View Full Version : LOG : (re)Building a LWUG website

10-06-2003, 04:55 PM
Here's an idea - I'm working on rebuilding the Kiwavers website, and I figured it might be a cool idea to log the ideas, techniques and tips I apply as I go through it... It'll be a slowwwww thread since I have to find time to work on the new site, but hey, why not! :)

Why a new site?
The existing website is hosted on a free site at Geocities (http://www.geocities.com/kiwaver) and works as an info repository, but its almost 6 months out of date! :(

Currently any updates require me to generate new HTML files, edit old HTML files, upload HTML files. Its a lot of work - I added a user gallery, but when a user emails me their images, I then have to create their 'user gallery' thumbnails page by hand, and a separate HTML file for each image to be displayed in.

Also, Geocities is great since its free, but its got limited file space, limited bandwidth (like 3Gb a month) and advert pop-ups.

You get the idea. :)

The Kiwavers group is large enough and mature enough to warrant a better web resource. A new site that is more functional, interactive with its users (ie. user-submitted galleries, tutorials, links, etc) and easier to manage. While I'm at it, I think a little facelift on the site look and feel might go down well too!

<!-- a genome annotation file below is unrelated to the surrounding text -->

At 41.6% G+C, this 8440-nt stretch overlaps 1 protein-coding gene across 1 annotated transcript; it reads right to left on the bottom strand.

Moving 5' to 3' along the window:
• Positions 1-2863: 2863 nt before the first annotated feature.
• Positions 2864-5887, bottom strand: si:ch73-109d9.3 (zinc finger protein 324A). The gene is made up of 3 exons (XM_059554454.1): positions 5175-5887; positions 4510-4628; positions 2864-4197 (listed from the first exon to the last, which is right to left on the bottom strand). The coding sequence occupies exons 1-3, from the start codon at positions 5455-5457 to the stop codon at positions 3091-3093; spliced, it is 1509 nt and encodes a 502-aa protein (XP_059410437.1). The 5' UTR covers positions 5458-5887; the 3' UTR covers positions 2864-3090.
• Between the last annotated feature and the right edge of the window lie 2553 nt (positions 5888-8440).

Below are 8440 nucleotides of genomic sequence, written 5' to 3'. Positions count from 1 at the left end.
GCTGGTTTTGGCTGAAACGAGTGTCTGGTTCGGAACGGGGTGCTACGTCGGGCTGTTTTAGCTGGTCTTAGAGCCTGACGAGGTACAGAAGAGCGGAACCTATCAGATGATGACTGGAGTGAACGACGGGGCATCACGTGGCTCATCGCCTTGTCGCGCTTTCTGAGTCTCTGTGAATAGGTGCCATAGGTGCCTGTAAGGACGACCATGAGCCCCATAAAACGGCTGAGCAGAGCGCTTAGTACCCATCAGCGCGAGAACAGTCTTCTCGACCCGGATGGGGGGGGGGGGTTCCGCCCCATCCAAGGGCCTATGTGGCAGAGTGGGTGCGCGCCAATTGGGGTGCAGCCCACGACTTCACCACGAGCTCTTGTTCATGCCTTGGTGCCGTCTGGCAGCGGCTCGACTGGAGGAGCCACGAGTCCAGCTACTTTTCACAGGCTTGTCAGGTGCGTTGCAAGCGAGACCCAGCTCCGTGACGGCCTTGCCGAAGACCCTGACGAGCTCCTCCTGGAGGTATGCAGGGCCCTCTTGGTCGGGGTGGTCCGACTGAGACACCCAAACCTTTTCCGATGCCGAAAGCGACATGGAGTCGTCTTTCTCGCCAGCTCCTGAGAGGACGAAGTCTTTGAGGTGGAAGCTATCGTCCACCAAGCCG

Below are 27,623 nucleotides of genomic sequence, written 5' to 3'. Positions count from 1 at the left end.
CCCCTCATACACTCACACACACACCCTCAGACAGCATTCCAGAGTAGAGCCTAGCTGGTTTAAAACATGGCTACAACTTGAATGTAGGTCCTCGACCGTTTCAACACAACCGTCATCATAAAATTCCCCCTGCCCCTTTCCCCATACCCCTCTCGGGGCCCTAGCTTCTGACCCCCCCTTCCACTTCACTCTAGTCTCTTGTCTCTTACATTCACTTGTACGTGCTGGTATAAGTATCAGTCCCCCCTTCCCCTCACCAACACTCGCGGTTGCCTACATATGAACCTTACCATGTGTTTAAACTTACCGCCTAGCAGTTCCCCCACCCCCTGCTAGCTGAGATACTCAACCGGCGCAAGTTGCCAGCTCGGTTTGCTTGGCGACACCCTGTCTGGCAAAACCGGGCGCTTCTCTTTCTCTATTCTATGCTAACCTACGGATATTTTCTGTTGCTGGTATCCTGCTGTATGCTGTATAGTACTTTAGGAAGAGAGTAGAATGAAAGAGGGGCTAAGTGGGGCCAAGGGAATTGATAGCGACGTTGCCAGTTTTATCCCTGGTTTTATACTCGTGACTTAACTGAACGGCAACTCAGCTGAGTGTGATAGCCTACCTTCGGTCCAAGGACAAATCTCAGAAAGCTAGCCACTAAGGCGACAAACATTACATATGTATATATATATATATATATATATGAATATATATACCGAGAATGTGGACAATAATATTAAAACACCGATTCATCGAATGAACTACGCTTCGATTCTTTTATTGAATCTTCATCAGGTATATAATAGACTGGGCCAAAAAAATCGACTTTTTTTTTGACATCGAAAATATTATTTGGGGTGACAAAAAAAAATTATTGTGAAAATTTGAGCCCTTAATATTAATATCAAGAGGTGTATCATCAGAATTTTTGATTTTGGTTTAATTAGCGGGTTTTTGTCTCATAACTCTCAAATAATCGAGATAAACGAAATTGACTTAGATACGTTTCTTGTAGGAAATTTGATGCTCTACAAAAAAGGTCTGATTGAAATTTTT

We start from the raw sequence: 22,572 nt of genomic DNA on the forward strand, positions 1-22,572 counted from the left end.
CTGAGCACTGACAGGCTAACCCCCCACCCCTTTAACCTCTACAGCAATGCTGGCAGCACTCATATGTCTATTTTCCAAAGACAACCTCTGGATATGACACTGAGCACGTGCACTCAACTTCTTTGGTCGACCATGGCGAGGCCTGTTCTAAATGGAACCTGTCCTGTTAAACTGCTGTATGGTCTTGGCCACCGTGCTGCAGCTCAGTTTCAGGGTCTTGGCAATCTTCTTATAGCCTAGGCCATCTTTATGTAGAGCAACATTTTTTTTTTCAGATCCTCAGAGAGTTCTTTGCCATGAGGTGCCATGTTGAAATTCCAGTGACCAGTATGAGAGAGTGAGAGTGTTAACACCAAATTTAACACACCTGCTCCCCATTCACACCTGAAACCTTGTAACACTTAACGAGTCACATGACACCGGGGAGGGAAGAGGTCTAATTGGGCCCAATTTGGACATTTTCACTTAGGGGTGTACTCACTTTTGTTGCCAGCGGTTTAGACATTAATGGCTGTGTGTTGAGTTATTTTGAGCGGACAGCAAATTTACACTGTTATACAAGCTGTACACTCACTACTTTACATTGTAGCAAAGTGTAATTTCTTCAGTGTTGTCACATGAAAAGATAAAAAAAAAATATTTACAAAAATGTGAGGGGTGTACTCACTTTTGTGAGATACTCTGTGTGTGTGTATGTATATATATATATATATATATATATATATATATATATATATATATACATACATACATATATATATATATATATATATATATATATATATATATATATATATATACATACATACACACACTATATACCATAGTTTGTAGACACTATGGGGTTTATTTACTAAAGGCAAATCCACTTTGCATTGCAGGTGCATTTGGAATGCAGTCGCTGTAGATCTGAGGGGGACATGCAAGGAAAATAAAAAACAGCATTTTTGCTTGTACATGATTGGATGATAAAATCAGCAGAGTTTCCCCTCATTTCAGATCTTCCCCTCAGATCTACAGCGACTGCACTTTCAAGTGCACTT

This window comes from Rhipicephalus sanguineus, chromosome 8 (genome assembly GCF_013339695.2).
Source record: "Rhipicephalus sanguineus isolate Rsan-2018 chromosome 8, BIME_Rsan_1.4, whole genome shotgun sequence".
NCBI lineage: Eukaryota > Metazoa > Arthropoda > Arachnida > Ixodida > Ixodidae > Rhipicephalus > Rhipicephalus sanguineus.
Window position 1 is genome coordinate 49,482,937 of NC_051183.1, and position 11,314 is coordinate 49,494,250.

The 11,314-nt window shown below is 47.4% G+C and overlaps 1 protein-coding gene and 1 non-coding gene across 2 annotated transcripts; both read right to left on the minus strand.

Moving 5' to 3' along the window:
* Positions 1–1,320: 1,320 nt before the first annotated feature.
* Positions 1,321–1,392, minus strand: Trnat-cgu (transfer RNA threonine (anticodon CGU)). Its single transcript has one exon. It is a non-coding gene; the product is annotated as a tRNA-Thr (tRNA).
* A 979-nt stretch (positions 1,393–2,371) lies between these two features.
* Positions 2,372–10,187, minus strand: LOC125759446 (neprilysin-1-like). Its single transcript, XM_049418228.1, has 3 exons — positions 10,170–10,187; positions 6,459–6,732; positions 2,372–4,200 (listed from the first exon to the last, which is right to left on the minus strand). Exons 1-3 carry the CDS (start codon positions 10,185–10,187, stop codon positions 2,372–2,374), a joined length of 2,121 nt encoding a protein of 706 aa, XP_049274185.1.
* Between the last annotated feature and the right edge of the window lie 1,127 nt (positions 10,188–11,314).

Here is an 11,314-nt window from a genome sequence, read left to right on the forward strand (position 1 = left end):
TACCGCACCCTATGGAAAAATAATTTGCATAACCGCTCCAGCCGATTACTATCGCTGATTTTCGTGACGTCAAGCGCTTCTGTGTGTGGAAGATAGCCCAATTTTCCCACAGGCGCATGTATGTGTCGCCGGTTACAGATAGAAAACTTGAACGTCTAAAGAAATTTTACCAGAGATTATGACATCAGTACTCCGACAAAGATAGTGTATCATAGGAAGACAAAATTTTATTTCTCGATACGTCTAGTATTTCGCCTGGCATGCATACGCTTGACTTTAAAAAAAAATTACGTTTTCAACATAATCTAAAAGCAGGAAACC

Firstly, through a hosting service that offers scripting and database facilities. Flat HTML hosting is not a good solution for any large site... Sure, this will cost, but there are places nowadays that offer these services at reasonable prices...

For this, I've chosen the hosting service www.hostned.com - They are reasonably priced, and offer a product that gives both unlimited file space and unlimited bandwidth, along with scripting and database access... Having had my personal site (www.kevman3d.com) hosted there for a couple of years, I've never been disappointed with their service.

I registered the address www.kiwavers.org through www.godaddy.com who offered very good prices on addresses.

Overall, the cost was managable at a personal level. The cost from now will mostly be in time...

I've started out on the site by placing a simple 'coming soon' banner on the site, but at this stage haven't made a major effort to start pushing the web site. I've mentioned the URL in passing...

The hostned hosting is on a Windows2003 server. This means ASP (active Server Pages) which are relatively simple to create and write (plus there is a tonne of resource online - www.wdvl.com for instance!). ASP, like most scripting languages (PHP, Perl, etc) will allow me to add dynamic content and control within web pages...